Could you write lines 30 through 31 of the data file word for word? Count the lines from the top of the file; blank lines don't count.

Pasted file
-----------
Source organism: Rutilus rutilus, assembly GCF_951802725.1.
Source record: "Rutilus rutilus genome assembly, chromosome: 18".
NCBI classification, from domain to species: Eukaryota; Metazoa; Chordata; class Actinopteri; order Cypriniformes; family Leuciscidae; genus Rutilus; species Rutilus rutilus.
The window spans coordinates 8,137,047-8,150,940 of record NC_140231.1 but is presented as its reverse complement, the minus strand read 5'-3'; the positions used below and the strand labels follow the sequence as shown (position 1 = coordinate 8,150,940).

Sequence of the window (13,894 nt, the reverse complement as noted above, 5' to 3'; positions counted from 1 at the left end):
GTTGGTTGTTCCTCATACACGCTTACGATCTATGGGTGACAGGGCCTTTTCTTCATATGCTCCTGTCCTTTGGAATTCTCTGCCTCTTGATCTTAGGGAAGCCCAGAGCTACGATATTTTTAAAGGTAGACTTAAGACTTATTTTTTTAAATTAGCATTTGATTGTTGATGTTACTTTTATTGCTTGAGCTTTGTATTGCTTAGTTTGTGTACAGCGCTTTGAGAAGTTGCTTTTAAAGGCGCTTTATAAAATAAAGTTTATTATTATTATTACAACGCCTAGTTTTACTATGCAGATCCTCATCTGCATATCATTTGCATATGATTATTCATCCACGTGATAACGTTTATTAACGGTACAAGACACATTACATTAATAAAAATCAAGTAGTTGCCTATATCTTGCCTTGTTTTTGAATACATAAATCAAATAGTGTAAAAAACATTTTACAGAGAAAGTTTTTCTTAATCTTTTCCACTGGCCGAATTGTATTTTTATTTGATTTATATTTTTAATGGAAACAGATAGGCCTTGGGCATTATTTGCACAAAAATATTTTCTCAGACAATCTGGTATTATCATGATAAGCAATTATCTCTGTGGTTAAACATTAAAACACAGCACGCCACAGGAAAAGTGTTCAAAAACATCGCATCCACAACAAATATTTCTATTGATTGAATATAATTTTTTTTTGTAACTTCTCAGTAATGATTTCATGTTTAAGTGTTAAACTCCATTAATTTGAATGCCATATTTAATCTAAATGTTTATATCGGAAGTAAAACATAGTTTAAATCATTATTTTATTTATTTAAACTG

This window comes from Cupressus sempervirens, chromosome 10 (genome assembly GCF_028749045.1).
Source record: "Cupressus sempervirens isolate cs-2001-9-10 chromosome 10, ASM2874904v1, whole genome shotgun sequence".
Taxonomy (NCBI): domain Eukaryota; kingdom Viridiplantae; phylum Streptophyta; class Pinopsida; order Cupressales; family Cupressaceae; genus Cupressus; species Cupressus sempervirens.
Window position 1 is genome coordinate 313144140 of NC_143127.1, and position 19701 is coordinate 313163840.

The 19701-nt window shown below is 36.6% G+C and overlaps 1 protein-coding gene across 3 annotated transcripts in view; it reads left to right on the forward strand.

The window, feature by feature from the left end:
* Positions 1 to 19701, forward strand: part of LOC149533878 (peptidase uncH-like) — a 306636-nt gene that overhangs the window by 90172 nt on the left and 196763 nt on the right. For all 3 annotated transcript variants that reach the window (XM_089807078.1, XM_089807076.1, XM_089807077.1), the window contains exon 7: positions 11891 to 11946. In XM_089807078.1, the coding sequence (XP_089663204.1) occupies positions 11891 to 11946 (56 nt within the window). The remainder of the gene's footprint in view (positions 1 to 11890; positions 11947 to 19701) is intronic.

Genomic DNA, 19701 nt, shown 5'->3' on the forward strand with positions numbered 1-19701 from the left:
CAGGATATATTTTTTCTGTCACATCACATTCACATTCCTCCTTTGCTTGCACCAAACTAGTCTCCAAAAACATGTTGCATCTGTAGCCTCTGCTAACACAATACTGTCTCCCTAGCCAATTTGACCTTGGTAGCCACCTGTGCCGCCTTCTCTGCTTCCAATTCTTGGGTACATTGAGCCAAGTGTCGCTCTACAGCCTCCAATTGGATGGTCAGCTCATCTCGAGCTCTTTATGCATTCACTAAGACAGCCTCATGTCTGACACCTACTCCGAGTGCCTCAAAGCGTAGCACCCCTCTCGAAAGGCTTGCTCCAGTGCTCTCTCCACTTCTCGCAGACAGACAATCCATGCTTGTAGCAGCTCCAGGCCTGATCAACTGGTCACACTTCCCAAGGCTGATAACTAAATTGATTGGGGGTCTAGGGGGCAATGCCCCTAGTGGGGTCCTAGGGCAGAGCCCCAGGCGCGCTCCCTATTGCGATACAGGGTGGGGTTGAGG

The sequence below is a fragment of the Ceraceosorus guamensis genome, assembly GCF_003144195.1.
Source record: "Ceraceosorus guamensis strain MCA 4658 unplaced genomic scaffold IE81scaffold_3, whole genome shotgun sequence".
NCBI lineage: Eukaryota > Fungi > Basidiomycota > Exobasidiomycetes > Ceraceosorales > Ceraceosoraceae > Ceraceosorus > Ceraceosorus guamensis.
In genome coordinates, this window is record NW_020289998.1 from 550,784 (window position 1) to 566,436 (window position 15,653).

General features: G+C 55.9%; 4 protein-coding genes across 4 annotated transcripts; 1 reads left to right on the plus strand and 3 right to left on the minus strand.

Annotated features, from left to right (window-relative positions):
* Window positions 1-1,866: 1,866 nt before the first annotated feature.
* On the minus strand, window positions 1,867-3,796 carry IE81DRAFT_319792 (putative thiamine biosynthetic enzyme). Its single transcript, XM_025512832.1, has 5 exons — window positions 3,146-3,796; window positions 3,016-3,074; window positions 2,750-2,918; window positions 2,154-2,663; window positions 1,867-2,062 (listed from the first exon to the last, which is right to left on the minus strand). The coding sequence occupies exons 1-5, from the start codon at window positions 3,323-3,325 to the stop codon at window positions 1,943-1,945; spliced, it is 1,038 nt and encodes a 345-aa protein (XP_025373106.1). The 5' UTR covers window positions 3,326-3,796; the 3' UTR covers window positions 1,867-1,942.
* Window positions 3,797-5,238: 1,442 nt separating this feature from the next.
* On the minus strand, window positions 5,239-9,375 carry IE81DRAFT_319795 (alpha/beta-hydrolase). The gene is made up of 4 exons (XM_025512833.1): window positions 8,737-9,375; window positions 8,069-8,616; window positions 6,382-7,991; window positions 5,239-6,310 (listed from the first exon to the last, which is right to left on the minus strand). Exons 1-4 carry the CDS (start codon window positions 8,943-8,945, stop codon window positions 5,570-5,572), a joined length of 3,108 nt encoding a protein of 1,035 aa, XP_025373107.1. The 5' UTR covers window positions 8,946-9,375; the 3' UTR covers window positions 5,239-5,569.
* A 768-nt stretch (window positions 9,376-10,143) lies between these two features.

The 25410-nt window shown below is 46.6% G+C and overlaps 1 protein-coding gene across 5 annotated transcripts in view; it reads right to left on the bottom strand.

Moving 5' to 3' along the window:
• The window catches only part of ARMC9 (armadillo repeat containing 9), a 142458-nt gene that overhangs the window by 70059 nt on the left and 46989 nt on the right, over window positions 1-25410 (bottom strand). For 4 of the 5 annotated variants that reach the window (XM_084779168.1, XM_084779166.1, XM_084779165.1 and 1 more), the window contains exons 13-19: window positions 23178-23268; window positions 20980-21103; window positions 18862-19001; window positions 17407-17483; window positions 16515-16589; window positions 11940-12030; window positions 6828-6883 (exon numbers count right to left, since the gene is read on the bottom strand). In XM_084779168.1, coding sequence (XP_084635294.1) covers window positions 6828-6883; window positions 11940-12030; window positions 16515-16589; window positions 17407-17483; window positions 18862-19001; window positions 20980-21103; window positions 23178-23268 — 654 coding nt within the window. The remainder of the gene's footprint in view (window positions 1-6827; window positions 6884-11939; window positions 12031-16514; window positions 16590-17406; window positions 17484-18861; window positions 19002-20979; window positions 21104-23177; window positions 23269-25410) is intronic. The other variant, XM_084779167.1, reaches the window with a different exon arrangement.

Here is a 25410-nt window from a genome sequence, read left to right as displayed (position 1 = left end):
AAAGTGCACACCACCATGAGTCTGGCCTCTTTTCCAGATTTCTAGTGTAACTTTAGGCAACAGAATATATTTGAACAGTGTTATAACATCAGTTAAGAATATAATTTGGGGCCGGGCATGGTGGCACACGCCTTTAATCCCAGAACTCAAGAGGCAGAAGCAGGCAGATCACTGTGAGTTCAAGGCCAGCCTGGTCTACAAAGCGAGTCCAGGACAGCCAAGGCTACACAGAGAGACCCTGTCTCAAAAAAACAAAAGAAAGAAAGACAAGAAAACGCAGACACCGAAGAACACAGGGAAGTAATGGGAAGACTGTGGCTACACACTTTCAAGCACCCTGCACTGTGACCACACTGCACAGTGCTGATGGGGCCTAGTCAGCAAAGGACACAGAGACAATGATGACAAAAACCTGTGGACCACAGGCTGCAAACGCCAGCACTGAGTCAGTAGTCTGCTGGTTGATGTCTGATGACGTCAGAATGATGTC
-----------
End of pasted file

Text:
Here is a 25410-nt window from a genome sequence, read left to right as displayed (position 1 = left end):
AAAGTGCACACCACCATGAGTCTGGCCTCTTTTCCAGATTTCTAGTGTAACTTTAGGCAACAGAATATATTTGAACAGTGTTATAACATCAGTTAAGAATATAATTTGGGGCCGGGCATGGTGGCACACGCCTTTAATCCCAGAACTCAAGAGGCAGAAGCAGGCAGATCACTGTGAGTTCAAGGCCAGCCTGGTCTACAAAGCGAGTCCAGGACAGCCAAGGCTACACAGAGAGACCCTGTCTCAAAAAAACAAAAGAAAGAAAGACAAGAAAACGCAGACACCGAAGAACACAGGGAAGTAATGGGAAGACTGTGGCTACACACTTTCAAGCACCCTGCACTGTGACCACACTGCACAGTGCTGATGGGGCCTAGTCAGCAAAGGACACAGAGACAATGATGACAAAAACCTGTGGACCACAGGCTGCAAACGCCAGCACTGAGTCAGTAGTCTGCTGGTTGATGTCTGATGACGTCAGAATGATGTC